Even earlier, when Harbhajan leaped in joy at the last wicket and the rest of the team converged on the pitch, he was alone, jogging in from the outfield, a smile on his face but his eyes hidden by those glares. He had a hand held up to high-five his mates. The only guy he could find was the next-to-newest member, Amit Mishra. He still smiled.
Oh, they chaired him off the ground afterwards. And Mahi had already made a grand gesture of asking him to set the field for a while after the 8th wicket fell. It’s a sign of the man’s enthusiasm for the game, or perhaps his love of being in charge, that he actually accepted the offer. I thought it was a trifle demeaning, he should have smiled and waved it off.
Then they left the ground. The curtain came down. He’ll come back to his home in Behala and then, perhaps, when we can’t see him, the smile will fade.
He may deny it, but there are regrets. Those last 15 runs that eluded him in the first innings. Hell, the 17 runs that were his for the asking in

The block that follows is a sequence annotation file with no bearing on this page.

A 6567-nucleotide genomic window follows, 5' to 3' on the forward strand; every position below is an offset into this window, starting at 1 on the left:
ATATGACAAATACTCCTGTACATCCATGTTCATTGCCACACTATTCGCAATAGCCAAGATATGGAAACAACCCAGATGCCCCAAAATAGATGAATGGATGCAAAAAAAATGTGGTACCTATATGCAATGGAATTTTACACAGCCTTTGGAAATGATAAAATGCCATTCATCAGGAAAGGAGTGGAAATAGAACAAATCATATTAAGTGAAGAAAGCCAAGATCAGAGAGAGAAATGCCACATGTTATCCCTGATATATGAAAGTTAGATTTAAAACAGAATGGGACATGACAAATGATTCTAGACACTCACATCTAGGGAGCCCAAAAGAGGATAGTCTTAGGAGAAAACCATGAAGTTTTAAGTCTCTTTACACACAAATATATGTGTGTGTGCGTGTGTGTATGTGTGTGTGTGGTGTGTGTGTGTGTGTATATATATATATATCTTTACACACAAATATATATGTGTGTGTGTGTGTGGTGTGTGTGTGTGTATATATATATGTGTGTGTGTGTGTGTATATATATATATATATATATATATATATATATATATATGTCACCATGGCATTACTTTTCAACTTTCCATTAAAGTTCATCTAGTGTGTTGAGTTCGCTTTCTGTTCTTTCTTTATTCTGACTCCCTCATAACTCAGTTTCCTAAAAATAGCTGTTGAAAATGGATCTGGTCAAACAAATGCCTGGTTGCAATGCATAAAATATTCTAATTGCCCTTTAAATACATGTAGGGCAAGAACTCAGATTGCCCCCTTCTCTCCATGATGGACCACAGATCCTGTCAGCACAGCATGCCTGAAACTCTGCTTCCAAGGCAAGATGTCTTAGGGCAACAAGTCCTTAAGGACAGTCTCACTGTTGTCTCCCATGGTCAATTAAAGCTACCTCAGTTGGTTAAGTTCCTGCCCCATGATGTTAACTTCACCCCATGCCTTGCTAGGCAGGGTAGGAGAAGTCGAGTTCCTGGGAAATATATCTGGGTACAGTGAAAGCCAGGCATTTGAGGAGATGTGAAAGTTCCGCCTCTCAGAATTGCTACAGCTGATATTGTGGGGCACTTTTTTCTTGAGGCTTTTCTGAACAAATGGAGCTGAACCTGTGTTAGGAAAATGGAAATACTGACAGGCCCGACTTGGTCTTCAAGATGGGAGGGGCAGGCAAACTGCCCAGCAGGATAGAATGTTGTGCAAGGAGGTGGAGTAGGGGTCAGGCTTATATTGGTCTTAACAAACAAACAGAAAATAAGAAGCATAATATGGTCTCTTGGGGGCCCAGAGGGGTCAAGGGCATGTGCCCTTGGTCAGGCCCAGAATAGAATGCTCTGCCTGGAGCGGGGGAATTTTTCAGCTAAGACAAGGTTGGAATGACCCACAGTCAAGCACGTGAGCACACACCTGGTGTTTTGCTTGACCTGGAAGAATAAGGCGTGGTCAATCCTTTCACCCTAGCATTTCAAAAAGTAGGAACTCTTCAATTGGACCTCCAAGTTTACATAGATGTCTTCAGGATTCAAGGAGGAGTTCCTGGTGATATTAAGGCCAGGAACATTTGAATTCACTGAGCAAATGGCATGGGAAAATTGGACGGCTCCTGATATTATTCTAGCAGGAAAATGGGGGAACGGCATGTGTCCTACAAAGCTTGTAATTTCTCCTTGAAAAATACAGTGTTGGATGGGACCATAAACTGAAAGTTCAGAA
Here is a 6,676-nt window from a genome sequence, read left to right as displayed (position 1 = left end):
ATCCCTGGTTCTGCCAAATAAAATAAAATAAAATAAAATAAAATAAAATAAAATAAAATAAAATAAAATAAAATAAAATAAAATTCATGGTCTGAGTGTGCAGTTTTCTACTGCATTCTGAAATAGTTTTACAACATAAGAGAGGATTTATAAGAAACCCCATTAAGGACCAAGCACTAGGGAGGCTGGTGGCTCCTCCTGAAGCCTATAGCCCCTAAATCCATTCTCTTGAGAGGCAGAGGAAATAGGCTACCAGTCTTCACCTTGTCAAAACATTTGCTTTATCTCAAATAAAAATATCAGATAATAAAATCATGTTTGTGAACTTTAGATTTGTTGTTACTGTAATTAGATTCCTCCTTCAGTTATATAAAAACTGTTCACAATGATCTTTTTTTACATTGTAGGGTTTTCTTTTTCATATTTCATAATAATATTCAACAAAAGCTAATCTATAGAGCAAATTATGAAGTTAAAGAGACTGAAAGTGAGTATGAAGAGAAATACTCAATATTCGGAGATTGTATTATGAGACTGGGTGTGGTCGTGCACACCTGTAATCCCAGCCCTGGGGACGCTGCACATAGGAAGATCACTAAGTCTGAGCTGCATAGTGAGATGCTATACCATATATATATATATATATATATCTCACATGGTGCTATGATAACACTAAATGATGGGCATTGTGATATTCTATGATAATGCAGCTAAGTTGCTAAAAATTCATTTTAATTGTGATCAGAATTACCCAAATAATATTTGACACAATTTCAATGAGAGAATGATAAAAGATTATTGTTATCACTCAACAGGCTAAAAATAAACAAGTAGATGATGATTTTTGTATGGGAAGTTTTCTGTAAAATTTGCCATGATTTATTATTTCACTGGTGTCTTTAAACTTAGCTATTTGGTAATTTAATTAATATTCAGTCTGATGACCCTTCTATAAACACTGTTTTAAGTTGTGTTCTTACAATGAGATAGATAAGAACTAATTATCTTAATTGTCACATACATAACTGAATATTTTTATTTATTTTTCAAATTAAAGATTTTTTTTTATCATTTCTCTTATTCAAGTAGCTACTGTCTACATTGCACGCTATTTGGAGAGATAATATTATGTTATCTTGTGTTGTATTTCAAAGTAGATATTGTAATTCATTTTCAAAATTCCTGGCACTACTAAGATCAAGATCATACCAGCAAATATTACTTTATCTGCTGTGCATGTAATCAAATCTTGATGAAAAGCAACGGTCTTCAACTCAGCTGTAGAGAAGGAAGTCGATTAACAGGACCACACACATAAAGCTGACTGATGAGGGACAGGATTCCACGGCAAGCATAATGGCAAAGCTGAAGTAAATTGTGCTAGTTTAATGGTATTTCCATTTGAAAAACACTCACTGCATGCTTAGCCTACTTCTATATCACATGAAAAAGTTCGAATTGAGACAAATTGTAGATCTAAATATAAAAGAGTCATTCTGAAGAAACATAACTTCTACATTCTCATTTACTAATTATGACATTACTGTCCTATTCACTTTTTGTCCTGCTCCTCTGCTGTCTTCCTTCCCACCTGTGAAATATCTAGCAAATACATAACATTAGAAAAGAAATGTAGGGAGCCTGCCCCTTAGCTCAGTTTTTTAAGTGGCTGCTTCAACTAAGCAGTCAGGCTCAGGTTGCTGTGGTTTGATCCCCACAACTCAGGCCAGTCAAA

It was never just about the cricket. There will be a few dozen articles and a couple thousand blog posts about how he gave Indian cricket Attitude, about his record as captain and his magic through the off-side. But for most of us, and especially in
He was never one to go gentle into that good night. But like they wrote on Cricinfo, after a while a man bears the marks of “every glove that laid him low, or cut him”, and it’s better to leave on your own terms.
It might be bathetic to label him our last tragic hero. Unlike his opening partner (Chhoto Babu to his Babumoshai) he was too human for deification. He was never larger than life, let alone large enough to be a superhero. Maybe he was even a loser in his last war. But then again, perhaps those lines spoken over the body of another loser might not be out of place – “This was a man … ”